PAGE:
A long time ago, in a land far away, I swiped a book off my mom’s bedside table called “If Life is a Bowl of Cherries, What Am I Doing In the Pits?” Though I was far from motherhood (and perhaps womanhood) when I read it, I remember bursting into laughter as I read Erma Bombeck’s essays on families, marriage and raising children. Today, though, it’s her fabulous title that keeps ricocheting through my mind.
Because life isn’t just a bowl of cherries. Never has been and never will be. Sometimes we are happily frolicking in the cherries and sometimes we find ourselves in the pits.
Life is a mix of good and bad, successes and failures, challenges and cake-walks. Bad things do happen to good people. But so do good things. I don’t believe in complaining when you’re in “the pits.” Sure, a good cry or two may be in order. But these cries are designed to be cathartic, to clear out the clouds of despair and frustration. When you find yourself in the pits, I believe in digging deep for the wherewithal to navigate your challenges, losses or failures. I believe you need to find the strength to fight to change the things you can change. I believe you need even more strength to find the inner peace to surrender and accept the things you cannot change.
The hard part, as the Serenity Prayer (written by American theologian Reinhold Neibuhr) so beautifully states, is developing the wisdom to know the difference between the two.
As many of you know, I have had some fairly serious health issues over the last several months. Your messages of concern and well wishes have brightened my days during what has been a confusing and somewhat scary time. Last week, after the last of many appointments with many doctors, it is clear that this odyssey is over. While I had fervently hoped and prayed that these doctors could make me “all better,” that is not going to happen. Instead I am going to be “mostly OK.”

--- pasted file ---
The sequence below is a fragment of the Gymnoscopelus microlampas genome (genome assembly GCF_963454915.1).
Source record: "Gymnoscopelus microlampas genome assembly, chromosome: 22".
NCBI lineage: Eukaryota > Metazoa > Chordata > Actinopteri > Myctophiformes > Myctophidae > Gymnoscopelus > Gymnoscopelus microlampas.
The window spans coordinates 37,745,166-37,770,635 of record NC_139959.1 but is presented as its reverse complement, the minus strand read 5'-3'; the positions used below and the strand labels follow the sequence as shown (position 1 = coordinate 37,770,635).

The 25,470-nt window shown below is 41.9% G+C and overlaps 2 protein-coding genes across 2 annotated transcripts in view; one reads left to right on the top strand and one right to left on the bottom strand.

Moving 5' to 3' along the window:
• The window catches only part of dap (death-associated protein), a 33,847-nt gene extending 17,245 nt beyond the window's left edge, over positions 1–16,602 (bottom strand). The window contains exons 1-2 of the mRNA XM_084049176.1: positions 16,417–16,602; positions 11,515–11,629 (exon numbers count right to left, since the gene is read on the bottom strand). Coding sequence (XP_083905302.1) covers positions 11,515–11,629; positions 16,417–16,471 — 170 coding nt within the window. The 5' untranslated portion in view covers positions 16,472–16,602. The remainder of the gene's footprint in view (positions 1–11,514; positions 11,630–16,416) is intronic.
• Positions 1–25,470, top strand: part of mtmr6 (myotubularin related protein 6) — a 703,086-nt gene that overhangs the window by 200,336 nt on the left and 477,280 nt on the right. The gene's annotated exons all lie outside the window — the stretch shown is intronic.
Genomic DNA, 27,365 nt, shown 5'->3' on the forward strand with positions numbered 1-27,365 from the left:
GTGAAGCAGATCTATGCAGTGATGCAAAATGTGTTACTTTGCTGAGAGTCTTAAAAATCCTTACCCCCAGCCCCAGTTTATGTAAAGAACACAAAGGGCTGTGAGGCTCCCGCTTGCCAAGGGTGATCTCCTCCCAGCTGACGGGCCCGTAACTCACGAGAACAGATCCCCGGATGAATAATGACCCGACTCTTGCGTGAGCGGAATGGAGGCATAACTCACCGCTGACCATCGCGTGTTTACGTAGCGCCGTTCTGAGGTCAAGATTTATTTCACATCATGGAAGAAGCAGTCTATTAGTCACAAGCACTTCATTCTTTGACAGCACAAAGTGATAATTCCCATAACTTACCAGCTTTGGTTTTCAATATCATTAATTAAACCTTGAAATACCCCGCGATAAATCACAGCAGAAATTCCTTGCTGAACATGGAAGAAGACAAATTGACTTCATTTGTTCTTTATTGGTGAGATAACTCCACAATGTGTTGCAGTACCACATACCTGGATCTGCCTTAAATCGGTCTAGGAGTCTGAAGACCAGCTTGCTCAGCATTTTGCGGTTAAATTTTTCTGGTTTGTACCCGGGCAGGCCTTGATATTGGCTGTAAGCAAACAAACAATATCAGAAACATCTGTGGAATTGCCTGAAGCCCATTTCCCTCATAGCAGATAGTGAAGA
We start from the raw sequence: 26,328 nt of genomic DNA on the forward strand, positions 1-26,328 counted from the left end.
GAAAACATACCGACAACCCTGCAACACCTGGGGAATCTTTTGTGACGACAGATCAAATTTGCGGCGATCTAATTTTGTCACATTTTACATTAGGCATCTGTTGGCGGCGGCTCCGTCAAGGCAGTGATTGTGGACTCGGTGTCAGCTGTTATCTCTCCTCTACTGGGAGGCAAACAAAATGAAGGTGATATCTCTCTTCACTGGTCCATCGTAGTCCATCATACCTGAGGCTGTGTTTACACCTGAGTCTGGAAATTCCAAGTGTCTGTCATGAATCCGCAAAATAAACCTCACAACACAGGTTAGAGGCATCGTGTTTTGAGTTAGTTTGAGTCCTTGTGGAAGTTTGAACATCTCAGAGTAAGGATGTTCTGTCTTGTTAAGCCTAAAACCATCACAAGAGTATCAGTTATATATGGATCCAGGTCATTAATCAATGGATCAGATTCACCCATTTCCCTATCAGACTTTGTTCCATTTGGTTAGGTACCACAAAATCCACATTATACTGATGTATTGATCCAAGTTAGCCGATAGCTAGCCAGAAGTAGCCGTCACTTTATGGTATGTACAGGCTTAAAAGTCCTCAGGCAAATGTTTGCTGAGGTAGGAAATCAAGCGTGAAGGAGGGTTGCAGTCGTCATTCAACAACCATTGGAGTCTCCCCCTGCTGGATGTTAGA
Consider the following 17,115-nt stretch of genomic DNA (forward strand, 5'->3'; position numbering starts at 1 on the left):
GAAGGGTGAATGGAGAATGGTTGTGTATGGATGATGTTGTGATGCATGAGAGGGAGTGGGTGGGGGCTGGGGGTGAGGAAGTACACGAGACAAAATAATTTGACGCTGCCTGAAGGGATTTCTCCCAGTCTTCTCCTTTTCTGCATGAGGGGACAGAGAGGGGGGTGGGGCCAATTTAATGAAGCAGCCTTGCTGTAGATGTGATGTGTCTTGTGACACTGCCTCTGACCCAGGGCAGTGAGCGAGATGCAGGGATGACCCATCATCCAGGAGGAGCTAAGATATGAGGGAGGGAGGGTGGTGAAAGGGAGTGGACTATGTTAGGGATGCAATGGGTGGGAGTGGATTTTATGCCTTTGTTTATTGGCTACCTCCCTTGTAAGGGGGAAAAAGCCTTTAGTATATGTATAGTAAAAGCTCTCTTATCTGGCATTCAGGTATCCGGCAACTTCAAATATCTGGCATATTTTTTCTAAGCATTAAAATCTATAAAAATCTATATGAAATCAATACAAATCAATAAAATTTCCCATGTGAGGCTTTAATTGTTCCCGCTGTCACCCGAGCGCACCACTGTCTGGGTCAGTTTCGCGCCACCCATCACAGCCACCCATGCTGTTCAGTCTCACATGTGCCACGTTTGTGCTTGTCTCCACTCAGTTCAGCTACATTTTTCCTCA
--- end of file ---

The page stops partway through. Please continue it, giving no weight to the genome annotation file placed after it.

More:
It is what it is. And, as I surrender to that reality, I am somewhat surprised to find, it is actually fine.
Many years of delving into spiritual teachings (yoga, contemplatives, theologians) have taught me that one way to peace of mind is to stop seeing the world in stark shades of black and white. (For the record, psychologists agree.) This, however, is easier to read about than to do. Humans seem to be naturally wired to automatically label experiences as “good” and “bad.” To arrange the world into categories of “things I like” and “things I dislike.” To strive for the former and avoid-like-the-plague the latter.
Avoiding-like-the-plague is really, really hard. It takes a profound amount of energy, which is good and fine until you realize (probably on a day that you’re feeling more exhausted than you ever dreamed you could feel) that all of your running and fighting is fruitless. Because sometimes it is. Sometimes, you have to stop running and fighting. You have to surrender and accept reality.
Again, the wisdom to know when to fight and when to accept can be elusive. (That’s why millions pray for it every single day.) But, in my experience, it’s only elusive when it’s not yet time to surrender. If you’re taking the time throughout your long fight to check in with your heart and soul, your state of mind, and your ever-shifting reality, you will (just as every OB-GYN has said to every woman waiting for her first child to be born) “just know” when it’s time.
What does this “checking in” look like? Prayer. Meditation. Writing in a journal. Practicing yoga. (You knew I was going to say that, right?) Taking long walks with your dogs. Whatever helps you sift through everything you know – opinions, facts, research, ideas, advice, and so on. Whatever helps you get clarity on everything you feel – scared, mad, hopeful, sad, excited, panicked, etc. Whatever helps you tune in to how you’re actually feeling and doing.
When you’re regularly doing whatever it is that helps you “check in,” I assure you that there will be a moment when you “just know” that it’s time to surrender. In that moment, acceptance will be effortless. In that instant, as your perspective shifts, almost magically your experience of your reality changes too.
Despite the fact that nothing has changed, everything has changed. Which is to say that YOU have changed. You will relax. You will brighten. You will suddenly be able to see nuance in the “bad thing” or the “thing you dislike” or the thing you’ve been avoiding-like-the-plague. Basically, you will realize that you’re not in the pits at all. You’re actually in the cherries and they have pits. Because, like life, that’s just the way they are.